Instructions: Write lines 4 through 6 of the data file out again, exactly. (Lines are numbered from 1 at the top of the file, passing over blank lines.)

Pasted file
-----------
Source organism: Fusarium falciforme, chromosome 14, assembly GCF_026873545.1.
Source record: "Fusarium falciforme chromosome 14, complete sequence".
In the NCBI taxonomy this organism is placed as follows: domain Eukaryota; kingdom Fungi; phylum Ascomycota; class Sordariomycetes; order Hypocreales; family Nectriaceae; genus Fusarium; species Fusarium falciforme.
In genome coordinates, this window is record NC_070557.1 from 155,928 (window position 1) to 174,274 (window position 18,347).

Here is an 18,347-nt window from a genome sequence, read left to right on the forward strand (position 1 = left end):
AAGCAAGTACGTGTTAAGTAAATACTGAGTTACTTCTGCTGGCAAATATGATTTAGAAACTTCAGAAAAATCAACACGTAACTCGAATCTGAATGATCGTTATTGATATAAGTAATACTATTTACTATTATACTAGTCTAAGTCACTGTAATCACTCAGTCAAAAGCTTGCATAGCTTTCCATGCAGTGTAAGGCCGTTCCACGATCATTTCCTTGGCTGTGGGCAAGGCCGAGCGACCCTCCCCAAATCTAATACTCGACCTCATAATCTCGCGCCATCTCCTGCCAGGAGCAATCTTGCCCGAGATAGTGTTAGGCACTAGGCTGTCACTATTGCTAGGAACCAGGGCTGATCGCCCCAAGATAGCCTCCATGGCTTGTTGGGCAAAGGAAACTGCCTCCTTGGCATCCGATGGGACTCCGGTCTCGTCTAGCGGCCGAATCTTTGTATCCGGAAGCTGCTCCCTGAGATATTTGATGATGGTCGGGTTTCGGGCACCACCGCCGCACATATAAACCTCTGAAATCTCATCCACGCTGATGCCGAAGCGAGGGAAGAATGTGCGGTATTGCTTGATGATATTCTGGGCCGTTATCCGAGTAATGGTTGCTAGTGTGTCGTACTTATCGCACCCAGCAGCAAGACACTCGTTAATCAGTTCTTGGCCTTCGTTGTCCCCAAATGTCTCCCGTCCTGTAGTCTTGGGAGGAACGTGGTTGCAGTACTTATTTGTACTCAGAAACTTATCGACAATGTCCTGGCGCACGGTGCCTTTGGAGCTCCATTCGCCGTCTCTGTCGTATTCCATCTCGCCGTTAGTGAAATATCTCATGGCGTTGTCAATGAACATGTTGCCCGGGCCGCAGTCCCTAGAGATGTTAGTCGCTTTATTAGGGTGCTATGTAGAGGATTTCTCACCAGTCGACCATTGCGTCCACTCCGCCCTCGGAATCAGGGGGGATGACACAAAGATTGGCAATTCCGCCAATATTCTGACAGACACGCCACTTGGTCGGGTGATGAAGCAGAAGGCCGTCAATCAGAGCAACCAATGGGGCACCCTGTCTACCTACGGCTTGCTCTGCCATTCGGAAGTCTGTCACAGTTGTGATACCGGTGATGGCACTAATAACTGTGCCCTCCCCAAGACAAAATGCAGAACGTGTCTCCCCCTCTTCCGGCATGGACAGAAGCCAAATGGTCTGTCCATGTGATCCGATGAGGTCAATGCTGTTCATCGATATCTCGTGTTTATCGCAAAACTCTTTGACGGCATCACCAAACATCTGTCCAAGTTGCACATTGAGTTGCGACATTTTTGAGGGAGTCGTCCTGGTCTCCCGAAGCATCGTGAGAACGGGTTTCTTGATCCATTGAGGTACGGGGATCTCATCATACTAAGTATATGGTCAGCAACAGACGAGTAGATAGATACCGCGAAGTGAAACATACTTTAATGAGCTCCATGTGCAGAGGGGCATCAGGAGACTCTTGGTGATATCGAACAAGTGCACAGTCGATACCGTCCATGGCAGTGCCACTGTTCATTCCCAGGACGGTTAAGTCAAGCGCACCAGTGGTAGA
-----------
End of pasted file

In genome coordinates, this window is record NC_070557.1 from 155,928 (window position 1) to 174,274 (window position 18,347).

Here is an 18,347-nt window from a genome sequence, read left to right on the forward strand (position 1 = left end):
AAGCAAGTACGTGTTAAGTAAATACTGAGTTACTTCTGCTGGCAAATATGATTTAGAAACTTCAGAAAAATCAACACGTAACTCGAATCTGAATGATCGTTATTGATATAAGTAATACTATTTACTATTATACTAGTCTAAGTCACTGTAATCACTCAGTCAAAAGCTTGCATAGCTTTCCATGCAGTGTAAGGCCGTTCCACGATCATTTCCTTGGCTGTGGGCAAGGCCGAGCGACCCTCCCCAAATCTAATACTCGACCTCATAATCTCGCGCCATCTCCTGCCAGGAGCAATCTTGCCCGAGATAGTGTTAGGCACTAGGCTGTCACTATTGCTAGGAACCAGGGCTGATCGCCCCAAGATAGCCTCCATGGCTTGTTGGGCAAAGGAAACTGCCTCCTTGGCATCCGATGGGACTCCGGTCTCGTCTAGCGGCCGAATCTTTGTATCCGGAAGCTGCTCCCTGAGATATTTGATGATGGTCGGGTTTCGGGCACCACCGCCGCACATATAAACCTCTGAAATCTCATCCACGCTGATGCCGAAGCGAGGGAAGAATGTGCGGTATTGCTTGATGATATTCTGGGCCGTTATCCGAGTAATGGTTGCTAGTGTGTCGTACTTATCGCACCCAGCAGCAAGACACTCGTTAATCAGTTCTTGGCCTTCGTTGTCCCCAAATGTCTCCCGTCCTGTAGTCTTGGGAGGAACGTGGTTGCAGTACTTATTTGTACTCAGAAACTTATCGACAATGTCCTGGCGCACGGTGCCTTTGGAGCTCCATTCGCCGTCTCTGTCGTATTCCATCTCGCCGTTAGTGAAATATCTCATGGCGTTGTCAATGAACATGTTGCCCGGGCCGCAGTCCCTAGAGATGTTAGTCGCTTTATTAGGGTGCTATGTAGAGGATTTCTCACCAGTCGACCATTGCGTCCACTCCGCCCTCGGAATCAGGGGGGATGACACAAAGATTGGCAATTCCGCCAATATTCTGACAGACACGCCACTTGGTCGGGTGATGAAGCAGAAGGCCGTCAATCAGAGCAACCAATGGGGCACCCTGTCTACCTACGGCTTGCTCTGCCATTCGGAAGTCTGTCACAGTTGTGATACCGGTGATGGCACTAATAACTGTGCCCTCCCCAAGACAAAATGCAGAACGTGTCTCCCCCTCTTCCGGCATGGACAGAAGCCAAATGGTCTGTCCATGTGATCCGATGAGGTCAATGCTGTTCATCGATATCTCGTGTTTATCGCAAAACTCTTTGACGGCATCACCAAACATCTGTCCAAGTTGCACATTGAGTTGCGACATTTTTGAGGGAGTCGTCCTGGTCTCCCGAAGCATCGTGAGAACGGGTTTCTTGATCCATTGAGGTACGGGGATCTCATCATACTAAGTATATGGTCAGCAACAGACGAGTAGATAGATACCGCGAAGTGAAACATACTTTAATGAGCTCCATGTGCAGAGGGGCATCAGGAGACTCTTGGTGATATCGAACAAGTGCACAGTCGATACCGTCCATGGCAGTGCCACTGTTCATTCCCAGGACGGTTAAGTCAAGCGCACCAGTGGTAGA